Making Smartphones Without Condoning Poor Work Conditions

 
 
By Wayne Rash  |  Posted 2012-02-01
 
 
 

Making Smartphones Without Condoning Poor Work Conditions


After writing an article about rising concerns over the working conditions in the factories operating in China by Foxconn, Apple's contract manufacturer for iPhones and iPads, I heard from readers about a number of points. First, there are a lot of readers who think Apple's profit margins are obscene and point to the obviously marginal conditions at its contract manufacturer as evidence that greed rules at Apple.

A couple of other readers dropped me a note to let me know that not every smartphone or consumer electronics maker puts up with poor working conditions in return for higher profits. One reader claimed that LG and Samsung, both based in Korea, have much higher standards.

Readers also asked about the idea of a Fair Trade smartphone by my friend Rob Pegoraro, who writes for USA Today and Discovery Communications. You can see Rob's question in the comments section of my earlier column at the link above. But the idea intrigued me. Is it possible, I wondered, to build a smartphone in which the components are responsibly produced at factories where workers properly treated?

So I started working the phones calling both carriers and device manufacturers. I know that while the carriers don't actually manufacture the phones they sell, they have great influence over the manufacturers. On the other hand, the device manufacturers have direct control. If they want to insist that their contract manufacturers follow a specific code of conduct, they make that a condition of the contract, and then enforce it.

One of the reasons Apple is in so much hot water about the working conditions at its contract manufacturing plants in China is because Apple has claimed that these conditions don't exist and that the company can prove it through auditing. Clearly the audit results are works of fiction. The violations of Apple's labor policies are so egregious that the company's managers are either clueless or incompetent or they just don't care. I don't think Apple employs managers who are clueless or incompetent, and despite Apple CEO Tim Cook's protests to the contrary, I think the company can't see far enough past its greed to actually take a close look at what's going on in its suppliers' factories.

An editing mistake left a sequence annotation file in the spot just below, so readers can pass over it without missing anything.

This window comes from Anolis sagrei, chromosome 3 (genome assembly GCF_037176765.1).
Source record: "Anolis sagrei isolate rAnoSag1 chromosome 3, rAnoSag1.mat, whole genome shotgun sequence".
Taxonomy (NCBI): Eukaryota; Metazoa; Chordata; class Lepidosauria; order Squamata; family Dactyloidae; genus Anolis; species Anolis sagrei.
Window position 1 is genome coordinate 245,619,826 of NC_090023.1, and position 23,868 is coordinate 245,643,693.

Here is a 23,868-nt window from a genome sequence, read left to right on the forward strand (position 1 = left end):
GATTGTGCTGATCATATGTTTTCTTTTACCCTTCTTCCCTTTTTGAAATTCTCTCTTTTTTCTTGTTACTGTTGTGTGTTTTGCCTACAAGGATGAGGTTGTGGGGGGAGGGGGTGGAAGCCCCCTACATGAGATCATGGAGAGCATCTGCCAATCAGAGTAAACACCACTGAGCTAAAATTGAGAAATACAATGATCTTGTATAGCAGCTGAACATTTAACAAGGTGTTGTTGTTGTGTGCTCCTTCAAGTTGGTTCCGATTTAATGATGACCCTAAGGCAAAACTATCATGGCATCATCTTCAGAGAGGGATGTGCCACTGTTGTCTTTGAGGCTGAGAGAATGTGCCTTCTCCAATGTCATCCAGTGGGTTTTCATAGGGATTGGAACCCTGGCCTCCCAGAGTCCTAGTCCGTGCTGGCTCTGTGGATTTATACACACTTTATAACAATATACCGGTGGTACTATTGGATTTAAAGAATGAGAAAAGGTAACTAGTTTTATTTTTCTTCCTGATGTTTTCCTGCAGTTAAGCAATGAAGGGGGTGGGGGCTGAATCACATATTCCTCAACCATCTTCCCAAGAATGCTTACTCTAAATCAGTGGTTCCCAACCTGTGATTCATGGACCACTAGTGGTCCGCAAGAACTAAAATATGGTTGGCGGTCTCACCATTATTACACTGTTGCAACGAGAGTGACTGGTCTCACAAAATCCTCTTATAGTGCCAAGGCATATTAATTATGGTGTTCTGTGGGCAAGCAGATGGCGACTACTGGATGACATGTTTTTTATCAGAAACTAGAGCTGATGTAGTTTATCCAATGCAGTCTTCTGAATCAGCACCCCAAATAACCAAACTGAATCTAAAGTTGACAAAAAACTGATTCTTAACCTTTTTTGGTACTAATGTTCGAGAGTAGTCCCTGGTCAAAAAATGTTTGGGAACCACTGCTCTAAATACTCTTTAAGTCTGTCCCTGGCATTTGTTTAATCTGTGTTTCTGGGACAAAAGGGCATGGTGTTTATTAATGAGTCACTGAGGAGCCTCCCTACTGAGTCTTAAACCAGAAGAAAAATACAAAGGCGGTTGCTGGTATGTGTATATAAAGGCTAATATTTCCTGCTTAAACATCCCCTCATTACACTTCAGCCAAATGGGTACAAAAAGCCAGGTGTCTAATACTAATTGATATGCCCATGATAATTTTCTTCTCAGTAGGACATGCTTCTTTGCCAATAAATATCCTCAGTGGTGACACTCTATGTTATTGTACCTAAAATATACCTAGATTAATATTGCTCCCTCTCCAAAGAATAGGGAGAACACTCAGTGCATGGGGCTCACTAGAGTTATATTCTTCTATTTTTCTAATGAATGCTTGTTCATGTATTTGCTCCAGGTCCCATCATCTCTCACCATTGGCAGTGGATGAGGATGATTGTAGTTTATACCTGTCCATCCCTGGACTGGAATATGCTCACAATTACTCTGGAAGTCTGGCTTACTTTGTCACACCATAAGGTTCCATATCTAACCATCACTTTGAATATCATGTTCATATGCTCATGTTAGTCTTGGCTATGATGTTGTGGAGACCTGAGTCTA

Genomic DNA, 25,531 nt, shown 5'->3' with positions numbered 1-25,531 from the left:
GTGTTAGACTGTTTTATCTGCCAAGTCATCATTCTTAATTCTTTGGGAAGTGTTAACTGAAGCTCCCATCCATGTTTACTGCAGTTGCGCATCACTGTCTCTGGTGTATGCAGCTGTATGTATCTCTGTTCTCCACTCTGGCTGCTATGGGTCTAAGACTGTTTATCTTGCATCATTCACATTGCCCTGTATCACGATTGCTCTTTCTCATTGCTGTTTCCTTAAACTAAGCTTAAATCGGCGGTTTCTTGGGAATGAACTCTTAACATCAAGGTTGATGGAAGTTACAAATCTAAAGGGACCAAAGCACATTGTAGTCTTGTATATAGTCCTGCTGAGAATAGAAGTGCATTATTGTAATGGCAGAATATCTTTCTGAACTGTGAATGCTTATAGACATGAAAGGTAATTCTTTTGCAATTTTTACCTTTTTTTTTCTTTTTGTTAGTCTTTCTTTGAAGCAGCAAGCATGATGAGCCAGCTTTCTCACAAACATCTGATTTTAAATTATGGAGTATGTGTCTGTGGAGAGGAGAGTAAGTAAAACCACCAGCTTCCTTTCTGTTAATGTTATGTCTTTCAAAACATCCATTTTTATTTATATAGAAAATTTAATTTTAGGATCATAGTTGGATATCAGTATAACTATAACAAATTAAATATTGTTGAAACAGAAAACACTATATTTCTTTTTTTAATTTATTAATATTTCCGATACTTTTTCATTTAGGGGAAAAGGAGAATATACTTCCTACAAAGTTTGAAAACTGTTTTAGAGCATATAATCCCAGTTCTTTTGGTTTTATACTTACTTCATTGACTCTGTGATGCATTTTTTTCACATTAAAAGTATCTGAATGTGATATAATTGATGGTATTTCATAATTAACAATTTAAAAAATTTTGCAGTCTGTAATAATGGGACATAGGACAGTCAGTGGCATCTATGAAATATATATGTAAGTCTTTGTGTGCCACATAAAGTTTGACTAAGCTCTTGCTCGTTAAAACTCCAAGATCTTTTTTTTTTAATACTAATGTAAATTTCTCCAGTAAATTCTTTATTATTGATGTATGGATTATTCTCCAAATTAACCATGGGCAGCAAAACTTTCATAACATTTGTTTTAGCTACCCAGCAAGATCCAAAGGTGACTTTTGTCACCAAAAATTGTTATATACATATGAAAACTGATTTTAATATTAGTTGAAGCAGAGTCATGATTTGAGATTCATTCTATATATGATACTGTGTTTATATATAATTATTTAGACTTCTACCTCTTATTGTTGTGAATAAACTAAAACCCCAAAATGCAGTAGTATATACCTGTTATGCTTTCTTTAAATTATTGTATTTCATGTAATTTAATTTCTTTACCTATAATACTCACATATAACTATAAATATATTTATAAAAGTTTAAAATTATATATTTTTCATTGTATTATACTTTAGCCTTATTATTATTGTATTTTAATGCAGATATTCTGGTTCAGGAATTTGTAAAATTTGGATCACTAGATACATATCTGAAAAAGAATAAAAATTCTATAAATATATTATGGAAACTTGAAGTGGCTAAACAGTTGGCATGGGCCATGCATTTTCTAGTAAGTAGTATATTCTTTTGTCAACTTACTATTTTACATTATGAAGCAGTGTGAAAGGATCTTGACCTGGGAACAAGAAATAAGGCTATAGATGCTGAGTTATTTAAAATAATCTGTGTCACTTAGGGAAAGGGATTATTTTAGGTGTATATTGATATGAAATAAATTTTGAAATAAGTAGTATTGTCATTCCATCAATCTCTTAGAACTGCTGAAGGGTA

Fortunately, not every company operates like Apple. But, unfortunately, a surprising number of device manufacturers really don't want to talk about the issue, assuming perhaps that it will distract from their main message or perhaps that somehow an exception will surface and make them look bad.

Motorola Says It Pays Closer Attention to Work Conditions


 

But I was able to find a manufacturer that not only was willing to talk, but is proud of its track record when it comes to proper treatment of its workers.

Motorola, maker of the Xoom, the Droid Razr and now the Droid Razr Maxx, makes a big deal of corporate responsibility. Unlike most companies, Motorola exerts direct responsibility over everything from proper mineral extraction to environmentally safe materials handling. The company also enforces rules about working conditions and supplier conduct.

The difference between Apple and Motorola is that Apple does its manufacturing through contractors. Motorola owns its own factories, and the people building Motorola products are company employees. Motorola does use some contract manufacturing, but according to Christa Smith, Motorola's director of  Corporate Communications, audits are frequent and ongoing. What's more, Motorola discloses the results of those audits to the public. The reports make interesting reading, and they highlight the complexity of managing a global workforce with a wide range of practices that are considered acceptable.

And therein lies the difference between Apple and another major manufacturer. Motorola could probably increase its margins slightly by using only contract manufacturing, but by owning its own factories it retains control over the process. This means that the company can ensure that proper procedures and practices are followed, and it has the leverage to enforce its policies when they're not.

But perhaps what's more important is that Motorola is willing to open the process to public scrutiny. The results of the company's inspections are there to see, warts and all. What's also interesting to see is the level of detail in the audits. Who knew that proper placement of exit signs would be an important finding? Or that one problem with managing work hours is the desire of the workers to work more hours so they can earn more money?

Clearly, it's easy to look at Apple and throw stones. But it's more useful to point out another company that might be doing it right and show examples that demonstrate that there are other ways to manufacture mobile devices than the way it's done by Foxconn for Apple. While I haven't spoken with every device maker (although I'm trying to), I suspect that at the very least this issue is now very much in the consciousness of all U.S. device makers. That alone can help improve things. 


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